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Reducing the Risk of SIDS

September 20, 2019 3 min read

Reducing the Risk of SIDS

SIDS, or Sudden Infant Death Syndrome, is the tragic death of an infant of unknown causes during their first year of life. No one knows what causes SIDS, however, some researchers believe that it could be the cause of lack of oxygen, due to a body’s failure to detect low levels of oxygen in the blood. Or in other words, babies may forget to breathe efficiently while they are sleeping. Last year, SIDS claimed the lives of over 3500 babies. Luckily, there are ways to help reduce your baby’s risk of SIDS. 

Always Put Baby to Sleep on their Back

Although some babies love to sleep on their stomachs, putting a baby to sleep on their back can greatly reduce the risk of SIDS. Stomach sleepers are at risk of breathing in exhaled carbon dioxide, resulting in a lack of oxygen. 

Firm Surfaces

Avoid putting baby to sleep on soft surfaces like couches, pillows, waterbeds, or blankets. These surfaces increase baby’s risk of suffocation, entanglement, strangulation, and SIDS. A firm surface, ideally a crib or bassinet mattress is safest for baby. 


Breastfeeding can reduce the risk of SIDS by at least 50% if done for more than 2 months. Studies have shown that by giving your baby breastmilk, you help reduce the risk of gastrointestinal and respiratory infection that can contribute to SIDS. Plus, there are several other benefits to breastfeeding. However, if you breastfeed in your bed, make sure that you put baby in a safe sleep area when they are done feeding.Evidence shows that the longer a parent and an infant bed share, the higher the risk for sleep-related causes of infant death, such as suffocation.

Share a Room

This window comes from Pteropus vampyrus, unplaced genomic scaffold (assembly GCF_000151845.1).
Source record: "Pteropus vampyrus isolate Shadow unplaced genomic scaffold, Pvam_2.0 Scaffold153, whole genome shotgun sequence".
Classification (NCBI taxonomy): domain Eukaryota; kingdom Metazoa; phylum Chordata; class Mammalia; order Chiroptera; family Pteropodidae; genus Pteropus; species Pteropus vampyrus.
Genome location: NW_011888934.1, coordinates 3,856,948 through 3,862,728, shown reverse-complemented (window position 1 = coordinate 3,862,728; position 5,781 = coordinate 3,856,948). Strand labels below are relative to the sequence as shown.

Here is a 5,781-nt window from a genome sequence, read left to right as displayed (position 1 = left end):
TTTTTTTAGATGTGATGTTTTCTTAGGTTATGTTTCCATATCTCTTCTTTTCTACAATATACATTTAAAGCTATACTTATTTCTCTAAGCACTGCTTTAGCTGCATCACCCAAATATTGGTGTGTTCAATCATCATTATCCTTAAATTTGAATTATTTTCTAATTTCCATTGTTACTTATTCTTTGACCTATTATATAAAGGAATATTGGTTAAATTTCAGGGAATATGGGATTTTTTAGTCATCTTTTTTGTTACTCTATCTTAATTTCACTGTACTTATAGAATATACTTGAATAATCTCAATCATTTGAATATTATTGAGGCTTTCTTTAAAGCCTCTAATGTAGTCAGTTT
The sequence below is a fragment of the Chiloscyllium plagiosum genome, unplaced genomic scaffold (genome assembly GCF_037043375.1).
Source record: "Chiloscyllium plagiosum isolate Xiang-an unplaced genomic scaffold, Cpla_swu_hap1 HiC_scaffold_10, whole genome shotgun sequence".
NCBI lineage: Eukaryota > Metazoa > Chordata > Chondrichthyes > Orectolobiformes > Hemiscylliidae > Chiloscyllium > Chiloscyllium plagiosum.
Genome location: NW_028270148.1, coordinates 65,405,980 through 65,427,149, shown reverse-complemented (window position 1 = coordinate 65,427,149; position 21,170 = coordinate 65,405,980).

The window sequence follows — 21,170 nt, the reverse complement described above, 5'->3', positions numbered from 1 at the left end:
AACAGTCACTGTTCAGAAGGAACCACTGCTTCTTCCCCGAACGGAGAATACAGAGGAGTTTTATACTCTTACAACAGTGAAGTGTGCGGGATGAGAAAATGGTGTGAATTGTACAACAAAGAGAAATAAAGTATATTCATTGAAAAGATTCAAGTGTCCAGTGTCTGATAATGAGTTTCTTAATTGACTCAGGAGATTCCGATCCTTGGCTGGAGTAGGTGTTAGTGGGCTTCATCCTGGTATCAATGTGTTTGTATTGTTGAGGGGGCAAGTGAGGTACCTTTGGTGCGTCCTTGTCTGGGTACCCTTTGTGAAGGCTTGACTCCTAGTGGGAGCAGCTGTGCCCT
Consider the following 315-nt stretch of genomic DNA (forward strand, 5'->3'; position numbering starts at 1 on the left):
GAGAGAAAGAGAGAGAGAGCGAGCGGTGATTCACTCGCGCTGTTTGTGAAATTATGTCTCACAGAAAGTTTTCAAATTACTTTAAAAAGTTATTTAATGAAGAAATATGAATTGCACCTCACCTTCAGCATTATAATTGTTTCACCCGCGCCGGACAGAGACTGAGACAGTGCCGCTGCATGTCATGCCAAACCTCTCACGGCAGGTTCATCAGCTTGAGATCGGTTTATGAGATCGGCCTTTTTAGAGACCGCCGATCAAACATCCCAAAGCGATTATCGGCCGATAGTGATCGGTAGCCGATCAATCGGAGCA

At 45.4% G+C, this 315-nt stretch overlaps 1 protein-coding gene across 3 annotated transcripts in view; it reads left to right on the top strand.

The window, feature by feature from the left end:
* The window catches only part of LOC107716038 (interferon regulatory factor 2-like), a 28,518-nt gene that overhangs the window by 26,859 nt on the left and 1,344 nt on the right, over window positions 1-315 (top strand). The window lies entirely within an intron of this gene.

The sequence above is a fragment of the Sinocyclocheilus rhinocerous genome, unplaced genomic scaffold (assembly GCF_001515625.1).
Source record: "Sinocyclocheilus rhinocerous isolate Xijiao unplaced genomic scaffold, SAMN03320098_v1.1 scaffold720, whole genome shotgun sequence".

The American Academy of Pediatrics recommends sharing a room with baby for at least 6 months, but ideally 12 months. This is because studies have shown that sleeping with parents nearby can reduce the risk of SIDS. It also helps promote breastfeeding. However, share a room with baby in a safe sleep area, like an attached co-sleeper or bassinet. Never let baby sleep in the bed unsupervised. 

Avoid Crib Accessories

While crib bumpers, blankets, and stuffed animals might look cute, they are not safe for baby until after they are a year old. Crib bumpers have been linked to major injury and deaths and are simply not necessary. 

Prenatal Care

You can begin to reduce the risk of SIDS as early as during pregnancy. Obviously, proper prenatal care and avoiding smoking and alcohol can affect baby. Women who smoke while pregnant increase their baby’s risk of SIDS and baby’s who are exposed to secondhand smoke after birth are also at a far greater risk. 


Pacifiers have been known to reduce the risk of SIDS by as much as 90%. That is a huge benefit! However, don’t attach the pacifier to anything. If baby doesn't want the pacifier, don’t force it. And most importantly, if you are breastfeeding, wait 3-4 weeks to introduce a pacifier to avoid nipple confusion and any protest to breastfeeding. 

Don’t Let Baby Get Too Hot

Because overheating can lead to SIDS, it is best to keep your baby in light clothing while they are sleeping. Be sure to look for signs of overheating like sweat or redness. Sleep and play outfits or a light outfit with a light sleep sack are good choices. Also, be sure to keep the room at a comfortable temperature, or what would be comfortable for an adult. 


Evidence shows that babies that are vaccinated according to the recommendations by the American Academy of Pediatrics and the CDC are 50% less likely to experience SIDS than babies who are not fully vaccinated. Talk with your child’s pediatrician about any immunization concerns that you have. 

According to the CDC,SIDS rates declined considerably from 130.3 deaths per 100,000 live births in 1990 to 35.4 deaths per 100,000 live births in 2017. The massive decrease in SIDS cases is due to education and research to what is safest for baby. So, even if your parents did it with you and you were okay, it is better safe than sorry. Practice safe sleep practices to help reduce your baby’s risk of Sudden Infant Death Syndrome.